What is COBOL?
One computer programming language was designed specifically for business, Common Business-Oriented Language, COBOL. COBOL has been transforming and supporting business globally since its invention in 1959. COBOL is responsible for the efficient, reliable, secure and unseen day-to-day operation of the world's economy. The day-to-day logic used to process our most critical data is frequently done using COBOL.
Many COBOL programs have decades of improvements which includes business logic, performance, programming paradigm, and application program interfaces to transaction processors, data sources, and the Internet.
Continuously updated to incorporate modernized and proven programming paradigms and best practices, COBOL will remain a critical programming language into the foreseeable future. Learning COBOL enables you to read and understand the day-to-day operation of critical systems. COBOL knowledge and proficiency is a required skill to be a "full stack developer" in large enterprises.
How is COBOL being used today?
COBOL is everywhere. You have probably used an application written in COBOL today. For example, consider the following statistics:
- About 95% of ATM swipes use COBOL code.
- COBOL powers 80% of in-person transactions.
- Every day, COBOL systems handle $3 trillion in commerce.
How pervasive is COBOL? Consider these mind-boggling facts:
- Every day there are 200 times more COBOL transactions executed than there are Google searches.
- There are over 220 billion lines of COBOL programs running today, which equates to around 80% of the world's actively used code.
- 1,500,000,000 lines of new COBOL code is written each year.
Why should I care about COBOL?
The COBOL programming language, COBOL compiler optimization, and COBOL run time performance have over 50 years of technology advancements that contribute to the foundation of world's economy. The core business logic of many large enterprises has decades of business improvement and tuning embedded in COBOL programs.
The point is - whatever you read or hear about COBOL, be very skeptical. If you have the opportunity to work directly with someone involved in writing or maintaining critical business logic using COBOL, you will learn about the operation of the core business. Business managers, business analysts, and decision makers come and go. The sum of all good business decisions can frequently be found in the decades of changes implemented in COBOL programs. The answer to How does this business actually work? can be found in COBOL programs. Add the following to your awareness of COBOL. It is an absolute myth that you must be at least 50 years old to be good with COBOL. COBOL is incredibly easy to learn and understand. One of the many reasons financial institutions like COBOL, is the fact that it is not necessary to be a programmer to read and understand the logic. This is important because critical business logic code is subject to audit. Auditors are not programmers. However, auditors are responsible for ensuring the business financial statements are presented fairly. It is COBOL processing that frequently result in the business ledger updates and subsequent financial statements.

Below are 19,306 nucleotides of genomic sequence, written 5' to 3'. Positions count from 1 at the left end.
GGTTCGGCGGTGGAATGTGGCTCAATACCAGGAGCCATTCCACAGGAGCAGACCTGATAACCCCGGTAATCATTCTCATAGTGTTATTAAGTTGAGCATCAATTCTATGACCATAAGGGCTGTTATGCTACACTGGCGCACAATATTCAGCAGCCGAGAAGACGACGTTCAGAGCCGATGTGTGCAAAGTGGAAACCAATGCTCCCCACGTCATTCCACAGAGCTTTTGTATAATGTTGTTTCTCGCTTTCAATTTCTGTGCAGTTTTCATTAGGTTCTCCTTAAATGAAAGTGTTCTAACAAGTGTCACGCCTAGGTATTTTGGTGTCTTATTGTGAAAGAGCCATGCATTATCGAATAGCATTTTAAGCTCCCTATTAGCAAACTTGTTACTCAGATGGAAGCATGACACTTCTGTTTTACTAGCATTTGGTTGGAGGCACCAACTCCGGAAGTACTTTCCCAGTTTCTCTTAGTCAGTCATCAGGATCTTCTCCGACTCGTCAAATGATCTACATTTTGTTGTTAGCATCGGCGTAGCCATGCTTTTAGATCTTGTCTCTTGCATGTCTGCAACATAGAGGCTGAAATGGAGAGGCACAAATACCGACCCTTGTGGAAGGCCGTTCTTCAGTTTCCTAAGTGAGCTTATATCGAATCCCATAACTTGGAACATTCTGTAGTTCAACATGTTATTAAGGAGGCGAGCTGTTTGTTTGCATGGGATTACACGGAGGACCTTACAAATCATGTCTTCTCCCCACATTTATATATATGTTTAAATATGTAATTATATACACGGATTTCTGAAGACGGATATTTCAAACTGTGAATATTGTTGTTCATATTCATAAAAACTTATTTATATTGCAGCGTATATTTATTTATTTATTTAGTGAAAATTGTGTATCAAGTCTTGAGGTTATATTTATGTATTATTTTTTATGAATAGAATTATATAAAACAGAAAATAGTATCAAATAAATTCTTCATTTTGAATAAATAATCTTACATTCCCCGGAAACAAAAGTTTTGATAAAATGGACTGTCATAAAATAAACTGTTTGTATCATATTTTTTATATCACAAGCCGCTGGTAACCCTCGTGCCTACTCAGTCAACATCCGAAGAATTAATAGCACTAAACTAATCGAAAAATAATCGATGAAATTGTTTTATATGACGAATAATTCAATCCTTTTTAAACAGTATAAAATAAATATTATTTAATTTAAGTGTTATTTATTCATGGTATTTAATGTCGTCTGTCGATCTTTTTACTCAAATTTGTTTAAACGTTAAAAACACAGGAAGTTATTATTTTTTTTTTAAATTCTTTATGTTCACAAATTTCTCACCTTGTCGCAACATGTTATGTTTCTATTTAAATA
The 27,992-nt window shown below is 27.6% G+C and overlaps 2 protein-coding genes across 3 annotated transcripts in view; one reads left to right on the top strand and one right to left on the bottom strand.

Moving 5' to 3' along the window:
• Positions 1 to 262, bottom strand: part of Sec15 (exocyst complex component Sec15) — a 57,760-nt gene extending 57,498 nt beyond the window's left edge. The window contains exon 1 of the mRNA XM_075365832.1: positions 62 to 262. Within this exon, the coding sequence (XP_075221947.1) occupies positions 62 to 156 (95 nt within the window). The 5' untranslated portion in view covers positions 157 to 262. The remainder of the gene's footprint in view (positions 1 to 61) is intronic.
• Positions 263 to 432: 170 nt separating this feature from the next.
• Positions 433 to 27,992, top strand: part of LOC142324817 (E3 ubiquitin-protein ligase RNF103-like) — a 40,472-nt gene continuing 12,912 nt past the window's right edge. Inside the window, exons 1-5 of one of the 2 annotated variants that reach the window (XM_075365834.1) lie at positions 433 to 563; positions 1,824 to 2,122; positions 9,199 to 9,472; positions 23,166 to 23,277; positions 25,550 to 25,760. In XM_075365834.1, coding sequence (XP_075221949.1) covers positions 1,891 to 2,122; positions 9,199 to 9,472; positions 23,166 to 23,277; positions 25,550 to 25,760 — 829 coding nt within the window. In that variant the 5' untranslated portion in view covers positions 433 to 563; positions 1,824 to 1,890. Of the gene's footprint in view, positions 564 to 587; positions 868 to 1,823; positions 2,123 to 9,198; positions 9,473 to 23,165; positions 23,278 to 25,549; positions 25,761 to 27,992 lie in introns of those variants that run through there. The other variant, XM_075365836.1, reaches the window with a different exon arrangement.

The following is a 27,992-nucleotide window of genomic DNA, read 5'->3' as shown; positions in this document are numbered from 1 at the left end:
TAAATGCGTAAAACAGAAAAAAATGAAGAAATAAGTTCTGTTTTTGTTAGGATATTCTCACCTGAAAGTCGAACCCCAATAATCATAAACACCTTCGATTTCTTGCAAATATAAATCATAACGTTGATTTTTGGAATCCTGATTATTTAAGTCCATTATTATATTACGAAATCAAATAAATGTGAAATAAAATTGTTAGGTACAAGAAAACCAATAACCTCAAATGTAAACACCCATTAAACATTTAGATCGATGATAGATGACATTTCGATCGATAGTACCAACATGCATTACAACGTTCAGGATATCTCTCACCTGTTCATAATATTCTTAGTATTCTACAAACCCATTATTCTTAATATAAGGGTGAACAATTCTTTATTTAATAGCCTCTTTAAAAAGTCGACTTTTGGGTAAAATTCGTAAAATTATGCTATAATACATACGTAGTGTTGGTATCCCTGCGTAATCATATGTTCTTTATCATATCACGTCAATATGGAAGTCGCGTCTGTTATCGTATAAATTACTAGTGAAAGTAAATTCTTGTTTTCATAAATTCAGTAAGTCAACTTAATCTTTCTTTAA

Now for a real-world lesson. A comment recently made in a well-known business journal by someone with a suspect agenda was quoted as saying, "COBOL is a computing language used in business and finance. It was first designed in 1959 and is pretty old and slow." A highly experienced business technology person knows the only true part of that last sentence was that COBOL was first designed in 1959.
It's no secret that lots of banks still run millions of lines of COBOL on mainframes. They probably want to replace that at some point. So why haven't they? Most banks have been around long enough to still feel the pain from the ~1960's software crisis. After spending enormous amounts of money, and time, on developing their computer systems, they finally ended up with a fully functional, well-tested, stable COBOL core system.
Speaking with people that have worked on such systems, nowadays they have Java front ends and wrappers which add functionality or more modern interfaces, they run the application on virtualized replicated servers, but in the end, everything runs through that single core logic. And that core logic is rarely touched or changed, unless necessary.
From a software engineering perspective, that even makes sense. Rewrites are always more expensive than planned, and always take longer than planned (OK, probably not always. But often.). Never change a running system etc., unless very good technical and business reasons exist.
-- source: COBOL Programming with VSCode